The rise of cryptocurrencies is getting a lot of press lately, with Bitcoin – the largest of them by market cap – getting the lion’s share of the coverage. Do they belong in a Self-Directed IRA? Is there a place for a Bitcoin IRA? Or a Litecoin or Ethereum IRA? Or a Ripple IRA? Sure. But be very careful before you commit funds and try to actually add cryptocurrencies like Bitcoin to your IRA or other self-directed retirement account.
Let us consider Bitcoin and crypto in general from some different perspectives. Do cryptocurrencies such as Bitcoin warrant a place among other alternative asset classes as a way to help diversify a portfolio? A few months ago, people like Citigroup Chairman Jamie Dimon were dismissing Bitcoin as a fraud on the market. A Dutch tulip bubble waiting to happen.
On the other hand, a recent paper from a Johns Hopkins University professor and a Maryland pension fund officer is suggesting that it is time for pension funds and other institutions to consider cryptocurrencies like Bitcoin for their own portfolios.
Why? The answer lies in the volatility of the asset class: Cryptocurrencies like Bitcoin are subject to big price swings in short periods of time. Changes of up to 25 percent and more in a single day are not uncommon. In some currencies, they are routine.
They are also not yet closely correlated with any other asset class. A small event like Bloomberg adding a new cryptocurrency asset to its trading terminal can cause a massive price swing that has no effect on the rest of the market. A single big holder dumping shares can send prices plummeting – and again would have no effect on stocks, bonds, real estate, or anything else besides maybe other cryptocurrencies.
So someone with a Self-Directed IRA who is a big fan of Harry Markowitz and Modern Portfolio Theory might be very attracted to the idea: Adding a very small exposure of Bitcoin to your IRA – the paper’s authors recommend less than 2 percent – can potentially add a lot of alpha to a Self-Directed IRA portfolio without increasing the portfolio’s overall risk by much. Indeed, because the correlation between Bitcoin and other asset classes is so low, it may even reduce your Self-Directed IRA portfolio’s overall volatility.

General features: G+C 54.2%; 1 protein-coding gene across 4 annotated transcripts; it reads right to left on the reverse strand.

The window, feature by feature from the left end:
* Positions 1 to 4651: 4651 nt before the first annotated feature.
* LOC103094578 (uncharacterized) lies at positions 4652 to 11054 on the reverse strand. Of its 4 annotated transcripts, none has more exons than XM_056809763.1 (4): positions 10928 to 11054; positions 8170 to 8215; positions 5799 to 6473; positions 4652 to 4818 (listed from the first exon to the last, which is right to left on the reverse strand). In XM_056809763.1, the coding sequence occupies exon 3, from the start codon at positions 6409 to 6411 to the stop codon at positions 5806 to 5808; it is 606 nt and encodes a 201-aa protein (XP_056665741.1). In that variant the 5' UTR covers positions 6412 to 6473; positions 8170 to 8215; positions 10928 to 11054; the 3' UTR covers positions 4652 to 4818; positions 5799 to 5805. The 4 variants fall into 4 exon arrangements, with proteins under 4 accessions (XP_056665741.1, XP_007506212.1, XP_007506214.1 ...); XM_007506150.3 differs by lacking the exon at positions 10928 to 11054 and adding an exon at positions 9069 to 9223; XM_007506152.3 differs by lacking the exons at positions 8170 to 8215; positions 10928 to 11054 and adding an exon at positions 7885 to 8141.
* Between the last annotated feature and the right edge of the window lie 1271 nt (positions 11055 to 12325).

Are Bitcoin IRAs legal?
If you do it right, holding Bitcoin in an IRA is legal. The IRS only prohibits a few types of assets from being included in Self-Directed IRAs, and Bitcoin is not on the prohibited list.
But doing it right gets tricky very fast. Why? Because the law prevents individuals from taking direct possession of assets within their IRA. For example, you can own certain kinds of gold coins in your IRA. But you cannot keep them in a safe in your living room. If you do, and the IRS finds out, you could wind up losing not only the gold investment but also having the entire prohibited account distributed.
The same applies to cryptocurrencies. It is common, for example, for people to hold Bitcoin on a hard drive or digital “wallet” in their possession. But this would probably violate the law.
Chances are very good that a lot of people searching for “Bitcoin IRAs” now do not grasp this – and run the risk of making an illegal transaction.
Is Bitcoin or any other cryptocurrency a sound investment? Who knows? No one has a crystal ball, but its volatility and lack of any kind of ‘anchor point’ for its value suggests caution. But if you decide the risk is for you, and you want to hold it in an IRA, keep this in mind:
- Cryptocurrencies are very young, and the rules and legal precedents for how they will be handled in an IRA have not yet been established.
- You cannot hold the cryptocurrency directly. In practice, this probably means you can not hold the discs your cryptocurrency is stored on, directly, either.
- Consider holding Bitcoin indirectly, through BIT (Bitcoin Investment Trust) or other intermediaries. You may need to be an accredited investor to invest. But it will eliminate the complication of holding it yourself. You can have American IRA, LLC handle the transaction, which will keep the cryptocurrency safely out of your personal possession.
- Do not make any moves without a thorough understanding of prohibited transactions.
- Be prepared to get a third-party valuation. This is especially important if you are subject to RMDs, or soon will be subject to RMDs.